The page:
created 11 months ago | Tagged:
UP UNTIL ABOUT two centuries ago, with the introduction of the gas range, pretty much all cooked food had a faint whiff of smoke to it. Maybe it was wood smoke, maybe coal, perhaps bones or dung—whatever fueled the cooking fire made its way into dinner.
Smoke-tinged desserts more or less stayed at the campground until, in 1983, at Beechwood, the Astor family's Newport, R.I., mansion, chef Jeremiah Tower served up a dessert of coconut ice cream with a compote of mesquite-grilled tropical fruits. Since then, smoke has (as it does) permeated everything—sweets included. It's been returning with growing frequency to the dessert menu.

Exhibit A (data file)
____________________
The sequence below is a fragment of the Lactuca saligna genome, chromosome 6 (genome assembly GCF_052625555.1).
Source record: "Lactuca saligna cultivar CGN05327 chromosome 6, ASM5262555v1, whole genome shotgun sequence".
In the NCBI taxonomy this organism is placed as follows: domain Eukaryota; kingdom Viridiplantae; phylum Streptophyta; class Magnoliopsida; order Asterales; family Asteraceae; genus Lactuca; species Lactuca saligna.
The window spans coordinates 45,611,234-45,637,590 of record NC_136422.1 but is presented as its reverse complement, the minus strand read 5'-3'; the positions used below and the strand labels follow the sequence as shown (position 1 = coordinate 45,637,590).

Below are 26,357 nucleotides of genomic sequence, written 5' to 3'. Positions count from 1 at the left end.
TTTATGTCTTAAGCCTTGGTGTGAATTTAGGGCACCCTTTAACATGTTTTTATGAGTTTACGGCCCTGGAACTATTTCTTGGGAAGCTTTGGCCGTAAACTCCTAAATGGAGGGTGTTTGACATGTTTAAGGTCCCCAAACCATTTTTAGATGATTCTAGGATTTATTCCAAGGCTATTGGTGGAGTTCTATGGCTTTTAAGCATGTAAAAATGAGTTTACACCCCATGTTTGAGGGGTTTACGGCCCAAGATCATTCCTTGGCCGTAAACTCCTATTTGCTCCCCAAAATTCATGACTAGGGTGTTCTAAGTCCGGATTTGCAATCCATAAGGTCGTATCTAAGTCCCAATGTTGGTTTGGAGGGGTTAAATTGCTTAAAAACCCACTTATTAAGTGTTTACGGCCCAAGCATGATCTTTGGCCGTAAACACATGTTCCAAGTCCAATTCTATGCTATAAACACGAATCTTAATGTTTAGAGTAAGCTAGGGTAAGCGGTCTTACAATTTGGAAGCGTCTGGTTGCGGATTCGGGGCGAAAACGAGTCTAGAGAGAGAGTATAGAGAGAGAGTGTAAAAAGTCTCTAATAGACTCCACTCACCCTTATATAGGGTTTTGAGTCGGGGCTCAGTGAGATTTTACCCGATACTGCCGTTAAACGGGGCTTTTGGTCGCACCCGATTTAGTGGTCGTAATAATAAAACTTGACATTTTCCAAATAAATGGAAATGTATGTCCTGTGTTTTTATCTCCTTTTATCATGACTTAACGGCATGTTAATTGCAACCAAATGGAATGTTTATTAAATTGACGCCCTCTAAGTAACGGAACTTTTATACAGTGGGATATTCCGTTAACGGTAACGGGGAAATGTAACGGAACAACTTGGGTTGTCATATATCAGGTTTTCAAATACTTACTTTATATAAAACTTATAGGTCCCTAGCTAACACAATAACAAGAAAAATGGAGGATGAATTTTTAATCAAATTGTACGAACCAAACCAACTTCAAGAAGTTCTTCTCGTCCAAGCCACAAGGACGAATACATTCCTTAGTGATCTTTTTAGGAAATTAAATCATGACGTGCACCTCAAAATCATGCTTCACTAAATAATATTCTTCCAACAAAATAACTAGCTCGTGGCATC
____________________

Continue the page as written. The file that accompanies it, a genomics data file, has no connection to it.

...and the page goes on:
Chef Ferran Adrià was known to offer cigar-smoke-flavored ice cream at the now-shuttered El Bulli, while San Francisco ice cream shop Humphry Slocombe periodically offers Fume, a smoked-flavored ice cream. Mostly, though, smoke is used as an accent note—a counterpoint applied much the same way spice or bitterness might be used to amplify the earthy notes in chocolate. Stella Parks of Table 310 in Lexington, Ky., summons summer campfires with the smoked vanilla in her S'mores ice cream, while Bill Corbett at Absinthe Brasserie in San Francisco calls up the autumns of his Canadian youth with his cinnamon smoked apples served over hazelnut crumb.